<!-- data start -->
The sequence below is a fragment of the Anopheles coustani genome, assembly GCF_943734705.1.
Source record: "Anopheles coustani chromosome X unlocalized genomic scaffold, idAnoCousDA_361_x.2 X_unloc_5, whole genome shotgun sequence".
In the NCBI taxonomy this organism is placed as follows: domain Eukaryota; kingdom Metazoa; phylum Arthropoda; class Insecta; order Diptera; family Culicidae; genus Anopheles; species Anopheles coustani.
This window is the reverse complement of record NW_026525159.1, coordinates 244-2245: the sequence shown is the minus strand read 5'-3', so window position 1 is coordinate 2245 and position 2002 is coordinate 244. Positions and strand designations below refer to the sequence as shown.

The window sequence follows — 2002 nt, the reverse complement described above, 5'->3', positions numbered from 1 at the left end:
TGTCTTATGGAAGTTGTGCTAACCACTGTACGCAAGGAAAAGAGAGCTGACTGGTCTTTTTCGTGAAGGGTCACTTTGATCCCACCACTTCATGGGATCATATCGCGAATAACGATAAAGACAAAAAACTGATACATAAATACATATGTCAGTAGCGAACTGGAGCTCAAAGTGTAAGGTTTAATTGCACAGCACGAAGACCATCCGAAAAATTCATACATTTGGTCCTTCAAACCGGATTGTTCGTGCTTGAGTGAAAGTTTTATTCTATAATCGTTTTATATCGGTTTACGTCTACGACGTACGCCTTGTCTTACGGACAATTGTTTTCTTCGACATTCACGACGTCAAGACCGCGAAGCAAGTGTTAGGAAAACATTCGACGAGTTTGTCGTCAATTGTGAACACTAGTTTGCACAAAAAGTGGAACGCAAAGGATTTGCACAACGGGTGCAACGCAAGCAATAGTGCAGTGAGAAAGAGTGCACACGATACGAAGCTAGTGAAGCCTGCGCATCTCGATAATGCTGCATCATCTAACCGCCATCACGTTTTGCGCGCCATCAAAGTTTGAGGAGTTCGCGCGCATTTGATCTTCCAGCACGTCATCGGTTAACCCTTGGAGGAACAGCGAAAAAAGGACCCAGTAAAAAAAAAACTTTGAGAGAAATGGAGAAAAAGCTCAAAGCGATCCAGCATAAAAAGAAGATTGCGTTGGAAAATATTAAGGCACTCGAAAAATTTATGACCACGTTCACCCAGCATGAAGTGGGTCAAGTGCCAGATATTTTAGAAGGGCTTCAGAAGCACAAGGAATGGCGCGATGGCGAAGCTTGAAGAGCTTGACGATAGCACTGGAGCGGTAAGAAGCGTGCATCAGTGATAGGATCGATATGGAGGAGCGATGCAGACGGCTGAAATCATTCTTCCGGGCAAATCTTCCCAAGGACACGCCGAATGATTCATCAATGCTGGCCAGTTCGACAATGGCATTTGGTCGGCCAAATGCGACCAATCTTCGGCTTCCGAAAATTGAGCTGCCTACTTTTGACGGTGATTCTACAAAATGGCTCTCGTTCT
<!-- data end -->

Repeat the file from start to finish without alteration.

The sequence below is a fragment of the Anopheles coustani genome, assembly GCF_943734705.1.
Source record: "Anopheles coustani chromosome X unlocalized genomic scaffold, idAnoCousDA_361_x.2 X_unloc_5, whole genome shotgun sequence".
In the NCBI taxonomy this organism is placed as follows: domain Eukaryota; kingdom Metazoa; phylum Arthropoda; class Insecta; order Diptera; family Culicidae; genus Anopheles; species Anopheles coustani.
This window is the reverse complement of record NW_026525159.1, coordinates 244-2245: the sequence shown is the minus strand read 5'-3', so window position 1 is coordinate 2245 and position 2002 is coordinate 244. Positions and strand designations below refer to the sequence as shown.

The window sequence follows — 2002 nt, the reverse complement described above, 5'->3', positions numbered from 1 at the left end:
TGTCTTATGGAAGTTGTGCTAACCACTGTACGCAAGGAAAAGAGAGCTGACTGGTCTTTTTCGTGAAGGGTCACTTTGATCCCACCACTTCATGGGATCATATCGCGAATAACGATAAAGACAAAAAACTGATACATAAATACATATGTCAGTAGCGAACTGGAGCTCAAAGTGTAAGGTTTAATTGCACAGCACGAAGACCATCCGAAAAATTCATACATTTGGTCCTTCAAACCGGATTGTTCGTGCTTGAGTGAAAGTTTTATTCTATAATCGTTTTATATCGGTTTACGTCTACGACGTACGCCTTGTCTTACGGACAATTGTTTTCTTCGACATTCACGACGTCAAGACCGCGAAGCAAGTGTTAGGAAAACATTCGACGAGTTTGTCGTCAATTGTGAACACTAGTTTGCACAAAAAGTGGAACGCAAAGGATTTGCACAACGGGTGCAACGCAAGCAATAGTGCAGTGAGAAAGAGTGCACACGATACGAAGCTAGTGAAGCCTGCGCATCTCGATAATGCTGCATCATCTAACCGCCATCACGTTTTGCGCGCCATCAAAGTTTGAGGAGTTCGCGCGCATTTGATCTTCCAGCACGTCATCGGTTAACCCTTGGAGGAACAGCGAAAAAAGGACCCAGTAAAAAAAAAACTTTGAGAGAAATGGAGAAAAAGCTCAAAGCGATCCAGCATAAAAAGAAGATTGCGTTGGAAAATATTAAGGCACTCGAAAAATTTATGACCACGTTCACCCAGCATGAAGTGGGTCAAGTGCCAGATATTTTAGAAGGGCTTCAGAAGCACAAGGAATGGCGCGATGGCGAAGCTTGAAGAGCTTGACGATAGCACTGGAGCGGTAAGAAGCGTGCATCAGTGATAGGATCGATATGGAGGAGCGATGCAGACGGCTGAAATCATTCTTCCGGGCAAATCTTCCCAAGGACACGCCGAATGATTCATCAATGCTGGCCAGTTCGACAATGGCATTTGGTCGGCCAAATGCGACCAATCTTCGGCTTCCGAAAATTGAGCTGCCTACTTTTGACGGTGATTCTACAAAATGGCTCTCGTTCT